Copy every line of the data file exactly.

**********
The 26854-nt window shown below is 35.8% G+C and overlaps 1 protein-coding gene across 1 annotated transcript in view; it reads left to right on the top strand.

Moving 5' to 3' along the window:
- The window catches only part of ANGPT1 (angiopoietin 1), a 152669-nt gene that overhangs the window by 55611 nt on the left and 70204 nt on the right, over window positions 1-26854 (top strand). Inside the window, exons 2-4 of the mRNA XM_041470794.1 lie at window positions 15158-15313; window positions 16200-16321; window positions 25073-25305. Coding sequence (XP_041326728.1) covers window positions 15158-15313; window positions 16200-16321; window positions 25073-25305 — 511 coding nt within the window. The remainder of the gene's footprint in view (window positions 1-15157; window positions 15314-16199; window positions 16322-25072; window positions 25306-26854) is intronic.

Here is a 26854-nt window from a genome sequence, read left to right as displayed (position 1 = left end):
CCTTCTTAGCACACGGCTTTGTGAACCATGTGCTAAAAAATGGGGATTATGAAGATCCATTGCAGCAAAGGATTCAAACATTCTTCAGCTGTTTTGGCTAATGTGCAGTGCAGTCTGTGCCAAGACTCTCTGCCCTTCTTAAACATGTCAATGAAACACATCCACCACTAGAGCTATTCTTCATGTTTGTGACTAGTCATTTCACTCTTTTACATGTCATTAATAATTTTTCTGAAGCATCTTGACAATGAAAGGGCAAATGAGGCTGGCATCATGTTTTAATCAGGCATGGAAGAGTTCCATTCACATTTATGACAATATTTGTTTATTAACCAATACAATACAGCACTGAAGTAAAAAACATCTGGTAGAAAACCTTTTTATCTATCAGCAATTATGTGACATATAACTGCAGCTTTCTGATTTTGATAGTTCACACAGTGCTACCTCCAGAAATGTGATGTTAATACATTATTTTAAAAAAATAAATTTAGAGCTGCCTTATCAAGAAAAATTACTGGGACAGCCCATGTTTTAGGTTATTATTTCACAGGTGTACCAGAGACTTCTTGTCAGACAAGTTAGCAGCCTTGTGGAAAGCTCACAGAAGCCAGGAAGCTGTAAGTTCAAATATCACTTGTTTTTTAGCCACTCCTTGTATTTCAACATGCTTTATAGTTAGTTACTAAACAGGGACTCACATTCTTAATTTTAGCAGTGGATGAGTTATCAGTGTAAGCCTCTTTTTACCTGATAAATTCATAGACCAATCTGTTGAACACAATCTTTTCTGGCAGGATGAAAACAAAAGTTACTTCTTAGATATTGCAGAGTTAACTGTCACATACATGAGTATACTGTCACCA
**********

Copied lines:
The 26854-nt window shown below is 35.8% G+C and overlaps 1 protein-coding gene across 1 annotated transcript in view; it reads left to right on the top strand.

Moving 5' to 3' along the window:
- The window catches only part of ANGPT1 (angiopoietin 1), a 152669-nt gene that overhangs the window by 55611 nt on the left and 70204 nt on the right, over window positions 1-26854 (top strand). Inside the window, exons 2-4 of the mRNA XM_041470794.1 lie at window positions 15158-15313; window positions 16200-16321; window positions 25073-25305. Coding sequence (XP_041326728.1) covers window positions 15158-15313; window positions 16200-16321; window positions 25073-25305 — 511 coding nt within the window. The remainder of the gene's footprint in view (window positions 1-15157; window positions 15314-16199; window positions 16322-25072; window positions 25306-26854) is intronic.

Here is a 26854-nt window from a genome sequence, read left to right as displayed (position 1 = left end):
CCTTCTTAGCACACGGCTTTGTGAACCATGTGCTAAAAAATGGGGATTATGAAGATCCATTGCAGCAAAGGATTCAAACATTCTTCAGCTGTTTTGGCTAATGTGCAGTGCAGTCTGTGCCAAGACTCTCTGCCCTTCTTAAACATGTCAATGAAACACATCCACCACTAGAGCTATTCTTCATGTTTGTGACTAGTCATTTCACTCTTTTACATGTCATTAATAATTTTTCTGAAGCATCTTGACAATGAAAGGGCAAATGAGGCTGGCATCATGTTTTAATCAGGCATGGAAGAGTTCCATTCACATTTATGACAATATTTGTTTATTAACCAATACAATACAGCACTGAAGTAAAAAACATCTGGTAGAAAACCTTTTTATCTATCAGCAATTATGTGACATATAACTGCAGCTTTCTGATTTTGATAGTTCACACAGTGCTACCTCCAGAAATGTGATGTTAATACATTATTTTAAAAAAATAAATTTAGAGCTGCCTTATCAAGAAAAATTACTGGGACAGCCCATGTTTTAGGTTATTATTTCACAGGTGTACCAGAGACTTCTTGTCAGACAAGTTAGCAGCCTTGTGGAAAGCTCACAGAAGCCAGGAAGCTGTAAGTTCAAATATCACTTGTTTTTTAGCCACTCCTTGTATTTCAACATGCTTTATAGTTAGTTACTAAACAGGGACTCACATTCTTAATTTTAGCAGTGGATGAGTTATCAGTGTAAGCCTCTTTTTACCTGATAAATTCATAGACCAATCTGTTGAACACAATCTTTTCTGGCAGGATGAAAACAAAAGTTACTTCTTAGATATTGCAGAGTTAACTGTCACATACATGAGTATACTGTCACCA